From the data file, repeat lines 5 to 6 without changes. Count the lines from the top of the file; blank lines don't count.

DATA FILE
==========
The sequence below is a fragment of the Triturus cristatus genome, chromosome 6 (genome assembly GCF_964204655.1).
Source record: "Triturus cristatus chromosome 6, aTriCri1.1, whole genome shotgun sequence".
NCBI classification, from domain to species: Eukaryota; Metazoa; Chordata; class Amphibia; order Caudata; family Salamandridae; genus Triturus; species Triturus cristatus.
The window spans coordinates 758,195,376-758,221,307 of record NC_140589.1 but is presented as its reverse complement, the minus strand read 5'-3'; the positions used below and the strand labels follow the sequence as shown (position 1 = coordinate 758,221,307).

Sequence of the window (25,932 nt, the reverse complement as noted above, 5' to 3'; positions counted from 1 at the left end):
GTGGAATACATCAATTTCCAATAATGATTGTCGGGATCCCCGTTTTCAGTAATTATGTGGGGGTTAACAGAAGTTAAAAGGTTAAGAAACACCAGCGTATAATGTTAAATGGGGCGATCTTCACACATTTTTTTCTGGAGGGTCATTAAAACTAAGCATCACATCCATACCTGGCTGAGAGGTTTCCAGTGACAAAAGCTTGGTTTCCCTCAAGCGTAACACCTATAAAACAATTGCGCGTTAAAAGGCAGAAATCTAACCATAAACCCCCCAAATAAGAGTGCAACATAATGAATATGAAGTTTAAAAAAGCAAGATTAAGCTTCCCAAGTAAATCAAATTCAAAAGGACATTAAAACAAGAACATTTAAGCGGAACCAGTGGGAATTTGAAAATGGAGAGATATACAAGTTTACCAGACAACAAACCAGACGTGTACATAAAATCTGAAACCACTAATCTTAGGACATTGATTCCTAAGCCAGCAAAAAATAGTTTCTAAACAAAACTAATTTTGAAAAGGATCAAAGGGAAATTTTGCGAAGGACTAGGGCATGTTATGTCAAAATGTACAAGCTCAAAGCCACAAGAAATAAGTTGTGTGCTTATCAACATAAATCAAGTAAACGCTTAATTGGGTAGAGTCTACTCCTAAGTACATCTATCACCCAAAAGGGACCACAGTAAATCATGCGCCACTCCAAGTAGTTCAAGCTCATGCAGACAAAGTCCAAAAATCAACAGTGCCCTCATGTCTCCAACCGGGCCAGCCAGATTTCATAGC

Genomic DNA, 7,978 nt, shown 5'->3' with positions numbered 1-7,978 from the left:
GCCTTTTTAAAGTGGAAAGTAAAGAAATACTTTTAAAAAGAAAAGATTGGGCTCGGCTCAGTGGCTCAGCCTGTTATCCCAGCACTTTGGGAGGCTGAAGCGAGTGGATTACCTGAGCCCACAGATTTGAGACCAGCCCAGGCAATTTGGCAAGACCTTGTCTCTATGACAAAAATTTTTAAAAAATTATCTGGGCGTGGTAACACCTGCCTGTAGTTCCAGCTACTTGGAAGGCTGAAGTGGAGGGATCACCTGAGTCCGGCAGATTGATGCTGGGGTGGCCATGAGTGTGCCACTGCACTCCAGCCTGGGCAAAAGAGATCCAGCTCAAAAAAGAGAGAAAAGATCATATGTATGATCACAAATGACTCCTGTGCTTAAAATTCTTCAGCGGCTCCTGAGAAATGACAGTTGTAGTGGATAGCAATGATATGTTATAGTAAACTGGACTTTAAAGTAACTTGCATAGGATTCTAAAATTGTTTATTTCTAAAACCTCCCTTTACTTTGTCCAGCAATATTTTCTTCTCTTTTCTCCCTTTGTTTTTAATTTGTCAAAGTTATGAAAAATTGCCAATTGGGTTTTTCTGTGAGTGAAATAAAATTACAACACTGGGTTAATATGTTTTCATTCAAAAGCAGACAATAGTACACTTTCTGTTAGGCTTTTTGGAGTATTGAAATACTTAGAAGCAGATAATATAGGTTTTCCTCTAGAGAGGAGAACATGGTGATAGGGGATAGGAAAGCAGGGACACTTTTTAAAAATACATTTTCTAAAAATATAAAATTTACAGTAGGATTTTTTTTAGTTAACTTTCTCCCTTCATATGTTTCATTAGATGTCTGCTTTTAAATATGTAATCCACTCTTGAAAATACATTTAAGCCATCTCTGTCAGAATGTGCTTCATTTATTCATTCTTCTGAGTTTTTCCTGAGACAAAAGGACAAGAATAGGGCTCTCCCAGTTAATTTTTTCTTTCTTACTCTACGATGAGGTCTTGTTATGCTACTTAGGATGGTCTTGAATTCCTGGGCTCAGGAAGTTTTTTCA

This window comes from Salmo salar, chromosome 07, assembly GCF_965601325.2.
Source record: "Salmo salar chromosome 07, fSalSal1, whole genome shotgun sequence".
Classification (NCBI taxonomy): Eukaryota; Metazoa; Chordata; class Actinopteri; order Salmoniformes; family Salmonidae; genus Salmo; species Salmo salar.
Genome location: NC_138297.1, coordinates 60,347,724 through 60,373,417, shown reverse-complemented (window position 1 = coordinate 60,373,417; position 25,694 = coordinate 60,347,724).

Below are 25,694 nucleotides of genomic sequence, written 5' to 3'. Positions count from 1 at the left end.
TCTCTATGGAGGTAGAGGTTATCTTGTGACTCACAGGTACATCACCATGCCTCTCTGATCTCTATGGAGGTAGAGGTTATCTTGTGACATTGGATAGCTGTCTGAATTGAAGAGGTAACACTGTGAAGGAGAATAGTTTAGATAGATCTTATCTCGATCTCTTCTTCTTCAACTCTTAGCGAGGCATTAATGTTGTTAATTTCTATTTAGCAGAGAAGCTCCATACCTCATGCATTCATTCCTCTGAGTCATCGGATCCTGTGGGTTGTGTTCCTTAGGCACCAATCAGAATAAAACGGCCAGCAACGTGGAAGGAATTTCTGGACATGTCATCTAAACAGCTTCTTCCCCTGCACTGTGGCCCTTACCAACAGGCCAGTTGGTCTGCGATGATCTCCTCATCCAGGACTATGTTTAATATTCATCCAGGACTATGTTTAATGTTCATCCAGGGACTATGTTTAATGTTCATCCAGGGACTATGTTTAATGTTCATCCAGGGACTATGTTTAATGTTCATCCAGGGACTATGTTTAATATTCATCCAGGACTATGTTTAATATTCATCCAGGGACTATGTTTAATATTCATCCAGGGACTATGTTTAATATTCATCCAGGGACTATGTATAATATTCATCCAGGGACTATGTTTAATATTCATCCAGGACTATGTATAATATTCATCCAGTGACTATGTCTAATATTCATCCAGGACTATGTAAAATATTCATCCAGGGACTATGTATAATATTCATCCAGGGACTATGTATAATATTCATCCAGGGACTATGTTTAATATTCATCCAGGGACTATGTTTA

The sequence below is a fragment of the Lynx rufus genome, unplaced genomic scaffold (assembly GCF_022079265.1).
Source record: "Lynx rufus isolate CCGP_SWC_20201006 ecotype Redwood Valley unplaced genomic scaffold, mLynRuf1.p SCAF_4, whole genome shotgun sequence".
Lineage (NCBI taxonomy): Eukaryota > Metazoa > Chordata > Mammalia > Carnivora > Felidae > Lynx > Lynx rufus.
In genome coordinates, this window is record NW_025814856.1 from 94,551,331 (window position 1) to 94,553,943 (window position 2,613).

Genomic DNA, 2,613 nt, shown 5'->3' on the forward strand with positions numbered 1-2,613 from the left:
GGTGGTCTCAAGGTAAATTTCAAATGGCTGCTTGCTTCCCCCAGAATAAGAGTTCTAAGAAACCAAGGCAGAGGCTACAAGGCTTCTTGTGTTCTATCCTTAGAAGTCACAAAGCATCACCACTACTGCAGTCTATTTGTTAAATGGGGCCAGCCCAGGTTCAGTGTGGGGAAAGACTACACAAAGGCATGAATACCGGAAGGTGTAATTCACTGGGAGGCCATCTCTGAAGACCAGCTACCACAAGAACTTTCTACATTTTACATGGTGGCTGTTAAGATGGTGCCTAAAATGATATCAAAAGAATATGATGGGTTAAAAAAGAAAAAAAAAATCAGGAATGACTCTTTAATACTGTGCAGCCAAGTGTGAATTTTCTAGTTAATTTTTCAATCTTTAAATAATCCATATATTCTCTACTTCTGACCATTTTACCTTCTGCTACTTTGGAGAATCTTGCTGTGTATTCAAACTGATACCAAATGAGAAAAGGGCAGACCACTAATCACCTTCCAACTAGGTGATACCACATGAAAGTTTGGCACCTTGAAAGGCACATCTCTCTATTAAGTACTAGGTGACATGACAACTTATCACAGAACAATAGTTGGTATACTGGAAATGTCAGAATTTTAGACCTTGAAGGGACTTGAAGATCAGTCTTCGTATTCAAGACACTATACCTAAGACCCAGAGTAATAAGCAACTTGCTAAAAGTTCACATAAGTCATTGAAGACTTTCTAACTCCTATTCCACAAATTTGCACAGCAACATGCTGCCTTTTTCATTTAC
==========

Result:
Sequence of the window (25,932 nt, the reverse complement as noted above, 5' to 3'; positions counted from 1 at the left end):
GTGGAATACATCAATTTCCAATAATGATTGTCGGGATCCCCGTTTTCAGTAATTATGTGGGGGTTAACAGAAGTTAAAAGGTTAAGAAACACCAGCGTATAATGTTAAATGGGGCGATCTTCACACATTTTTTTCTGGAGGGTCATTAAAACTAAGCATCACATCCATACCTGGCTGAGAGGTTTCCAGTGACAAAAGCTTGGTTTCCCTCAAGCGTAACACCTATAAAACAATTGCGCGTTAAAAGGCAGAAATCTAACCATAAACCCCCCAAATAAGAGTGCAACATAATGAATATGAAGTTTAAAAAAGCAAGATTAAGCTTCCCAAGTAAATCAAATTCAAAAGGACATTAAAACAAGAACATTTAAGCGGAACCAGTGGGAATTTGAAAATGGAGAGATATACAAGTTTACCAGACAACAAACCAGACGTGTACATAAAATCTGAAACCACTAATCTTAGGACATTGATTCCTAAGCCAGCAAAAAATAGTTTCTAAACAAAACTAATTTTGAAAAGGATCAAAGGGAAATTTTGCGAAGGACTAGGGCATGTTATGTCAAAATGTACAAGCTCAAAGCCACAAGAAATAAGTTGTGTGCTTATCAACATAAATCAAGTAAACGCTTAATTGGGTAGAGTCTACTCCTAAGTACATCTATCACCCAAAAGGGACCACAGTAAATCATGCGCCACTCCAAGTAGTTCAAGCTCATGCAGACAAAGTCCAAAAATCAACAGTGCCCTCATGTCTCCAACCGGGCCAGCCAGATTTCATAGC